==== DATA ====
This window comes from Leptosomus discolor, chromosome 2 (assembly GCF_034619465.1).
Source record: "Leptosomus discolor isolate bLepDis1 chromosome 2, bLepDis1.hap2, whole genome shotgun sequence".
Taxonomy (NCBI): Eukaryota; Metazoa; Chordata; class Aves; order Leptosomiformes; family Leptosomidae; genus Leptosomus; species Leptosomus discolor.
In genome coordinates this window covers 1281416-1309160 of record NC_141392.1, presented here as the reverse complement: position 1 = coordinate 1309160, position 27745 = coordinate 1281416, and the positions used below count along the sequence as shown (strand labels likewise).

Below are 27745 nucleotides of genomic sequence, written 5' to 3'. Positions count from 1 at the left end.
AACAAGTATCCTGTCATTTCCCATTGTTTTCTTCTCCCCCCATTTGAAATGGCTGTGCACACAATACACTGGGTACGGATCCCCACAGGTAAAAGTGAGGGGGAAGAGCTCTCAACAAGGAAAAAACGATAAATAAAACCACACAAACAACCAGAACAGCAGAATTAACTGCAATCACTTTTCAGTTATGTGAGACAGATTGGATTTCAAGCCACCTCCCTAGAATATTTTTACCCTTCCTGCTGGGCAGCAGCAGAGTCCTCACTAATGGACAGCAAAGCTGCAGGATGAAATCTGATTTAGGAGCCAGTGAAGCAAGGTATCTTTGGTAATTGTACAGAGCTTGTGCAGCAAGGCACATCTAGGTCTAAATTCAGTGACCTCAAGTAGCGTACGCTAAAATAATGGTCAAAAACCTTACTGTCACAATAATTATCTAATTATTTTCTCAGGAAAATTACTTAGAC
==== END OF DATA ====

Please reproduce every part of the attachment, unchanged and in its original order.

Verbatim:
This window comes from Leptosomus discolor, chromosome 2 (assembly GCF_034619465.1).
Source record: "Leptosomus discolor isolate bLepDis1 chromosome 2, bLepDis1.hap2, whole genome shotgun sequence".
Taxonomy (NCBI): Eukaryota; Metazoa; Chordata; class Aves; order Leptosomiformes; family Leptosomidae; genus Leptosomus; species Leptosomus discolor.
In genome coordinates this window covers 1281416-1309160 of record NC_141392.1, presented here as the reverse complement: position 1 = coordinate 1309160, position 27745 = coordinate 1281416, and the positions used below count along the sequence as shown (strand labels likewise).

Below are 27745 nucleotides of genomic sequence, written 5' to 3'. Positions count from 1 at the left end.
AACAAGTATCCTGTCATTTCCCATTGTTTTCTTCTCCCCCCATTTGAAATGGCTGTGCACACAATACACTGGGTACGGATCCCCACAGGTAAAAGTGAGGGGGAAGAGCTCTCAACAAGGAAAAAACGATAAATAAAACCACACAAACAACCAGAACAGCAGAATTAACTGCAATCACTTTTCAGTTATGTGAGACAGATTGGATTTCAAGCCACCTCCCTAGAATATTTTTACCCTTCCTGCTGGGCAGCAGCAGAGTCCTCACTAATGGACAGCAAAGCTGCAGGATGAAATCTGATTTAGGAGCCAGTGAAGCAAGGTATCTTTGGTAATTGTACAGAGCTTGTGCAGCAAGGCACATCTAGGTCTAAATTCAGTGACCTCAAGTAGCGTACGCTAAAATAATGGTCAAAAACCTTACTGTCACAATAATTATCTAATTATTTTCTCAGGAAAATTACTTAGAC